Rho GTPases are fundamental regulators of cytoskeleton organization and cell polarity during neocortical development. Conditional deletion of RhoA (Ras homolog family member A) in neural progenitors leads to the disruption of apical anchoring and mis-orientation of aRG processes which results in heterotopia underneath a thinner cortex, reminiscent of cobblestone lissencephaly (Cappello et al., 2012). Conditional deletion of Cdc42 (Cell Division Cycle 42) in mice leads to a gradual loss of adherens junctions, impairing the apically directed interkinetic nuclear migration, which results in progenitors undergoing mitoses at basal positions and acquiring the neurogenic fate of BPs (Cappello et al., 2006). Further, mice deficient in both DIAPH1 and 3, actin nucleators and Rho effectors, develop a periventricular dysplastic mass due to disruption of apical adherens junctions in aRG and impaired cell polarity (Thumkeo et al., 2011). Interestingly, a mutation in RhoA activator, PLEKHG6 (Pleckstrin homology and RhoGEF domain containing G6), was found in human heterotopia and it leads to the loss of a primate-specific isoform of this protein (O’Neill et al., 2018). Modulation of PLEKHG6 isoform in human cerebral organoids once again highlights the relevance of BPs and in particular bRG for the aetiology of human MCDs. Similarly, downregulation of another plecstrin homology domain protein, PLEKHA7 (Pleckstrin homology domain containing A7), which is adherens junction belt-specific, results in delamination of neural progenitors from the ventricular surface and conversion of aRG to bRG (Tavano et al., 2018). Furthermore, LGALS3BP (Galectin 3 binding protein), a secreted protein that interacts with components of the extracellular matrix, has been found mutated in patients with altered local gyrification and cortical thickness (Kyrousi et al., 2021). Analysis in electroporated mouse embryos and human organoids suggests that LGALS3BP, which is involved in the apical anchoring, is mediating BP delamination that in turn is critical for the proper neuronal migration and cortical folding (Kyrousi et al., 2021).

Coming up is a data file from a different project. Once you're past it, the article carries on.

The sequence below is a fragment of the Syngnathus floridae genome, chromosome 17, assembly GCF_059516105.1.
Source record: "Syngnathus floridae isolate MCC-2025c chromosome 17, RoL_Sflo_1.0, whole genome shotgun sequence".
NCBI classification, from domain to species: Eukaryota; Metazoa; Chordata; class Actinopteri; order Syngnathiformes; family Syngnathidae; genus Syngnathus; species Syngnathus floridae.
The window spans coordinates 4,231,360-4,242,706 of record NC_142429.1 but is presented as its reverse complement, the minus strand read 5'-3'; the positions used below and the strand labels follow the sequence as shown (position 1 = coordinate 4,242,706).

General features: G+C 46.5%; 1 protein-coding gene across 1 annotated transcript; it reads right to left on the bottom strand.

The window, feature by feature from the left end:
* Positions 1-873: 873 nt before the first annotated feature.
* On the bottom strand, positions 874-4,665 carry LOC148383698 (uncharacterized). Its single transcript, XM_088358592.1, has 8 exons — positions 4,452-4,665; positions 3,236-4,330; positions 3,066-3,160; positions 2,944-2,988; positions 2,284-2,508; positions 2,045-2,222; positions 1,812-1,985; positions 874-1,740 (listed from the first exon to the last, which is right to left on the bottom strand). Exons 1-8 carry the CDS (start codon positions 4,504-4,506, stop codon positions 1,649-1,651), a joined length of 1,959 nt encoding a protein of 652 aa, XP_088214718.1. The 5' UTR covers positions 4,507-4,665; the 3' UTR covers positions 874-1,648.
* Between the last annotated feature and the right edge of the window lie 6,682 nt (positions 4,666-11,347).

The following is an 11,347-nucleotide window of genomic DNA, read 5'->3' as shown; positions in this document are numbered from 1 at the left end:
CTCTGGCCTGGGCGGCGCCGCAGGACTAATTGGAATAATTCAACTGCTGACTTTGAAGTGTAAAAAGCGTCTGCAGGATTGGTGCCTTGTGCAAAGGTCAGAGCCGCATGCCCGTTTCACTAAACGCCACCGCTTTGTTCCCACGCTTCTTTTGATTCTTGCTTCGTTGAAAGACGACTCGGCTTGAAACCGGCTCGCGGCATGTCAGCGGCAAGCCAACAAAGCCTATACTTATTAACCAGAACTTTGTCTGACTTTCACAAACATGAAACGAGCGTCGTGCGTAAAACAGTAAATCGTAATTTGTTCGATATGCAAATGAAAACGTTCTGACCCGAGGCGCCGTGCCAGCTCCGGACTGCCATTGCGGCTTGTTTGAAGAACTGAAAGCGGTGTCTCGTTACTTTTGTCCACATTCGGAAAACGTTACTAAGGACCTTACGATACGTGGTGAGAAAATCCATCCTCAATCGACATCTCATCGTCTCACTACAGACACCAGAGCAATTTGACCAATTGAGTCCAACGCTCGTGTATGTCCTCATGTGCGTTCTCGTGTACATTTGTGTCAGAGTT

Cell polarity is highly dependent on traffic through the secretory pathway and, interestingly, the pathological endoplasmic reticulum (ER) and the Golgi apparatus stress have been associated with MCDs, in particular microcephaly (Figure 2B) (Passemard et al., 2019). Some patients affected by microcephaly and periventricular heterotopia present mutations in the ARFGEF2 (ADP-ribosylation factor guanine nucleotide-exchange factor-2), encoding for BIG2 [brefeldin A (BFA)-inhibited GEF2 protein]. BIG2 promotes the activation of ARF (ADP-ribosylation factor) proteins by guanine-nucleotide exchange, regulating Golgi vesicular budding and uncoating. In vitro experiments show that inhibition of BIG2 decreases cell proliferation of mouse neural progenitors, possibly due to the aberrant intracellular localization of E-cadherin and β-catenin (Sheen et al., 2004). The other principal gene implicated in periventricular heterotopia, FLNA, is also implicated in intracellular trafficking, as it has been shown that FLNA facilitates trafficking of β1 integrin to the cell membrane (Kim et al., 2010). Further, deletion of BIG2 promotes phosphorylation of FLNA which in turn affects FLNA-actin binding affinity and changes the localization of FLNA, suggesting a cooperative action between actin and vesicle trafficking in the assembly of membrane proteins (Zhang et al., 2012, 2013). Considering the recently revealed novel features of the Golgi apparatus in apical versus basal progenitors and the differential contribution of Golgi to the apical versus basal process of the neural progenitors (Taverna et al., 2016; Taverna and Huttner, 2019), it is important in the future to better assess the importance of intracellular trafficking for the onset of MCDs.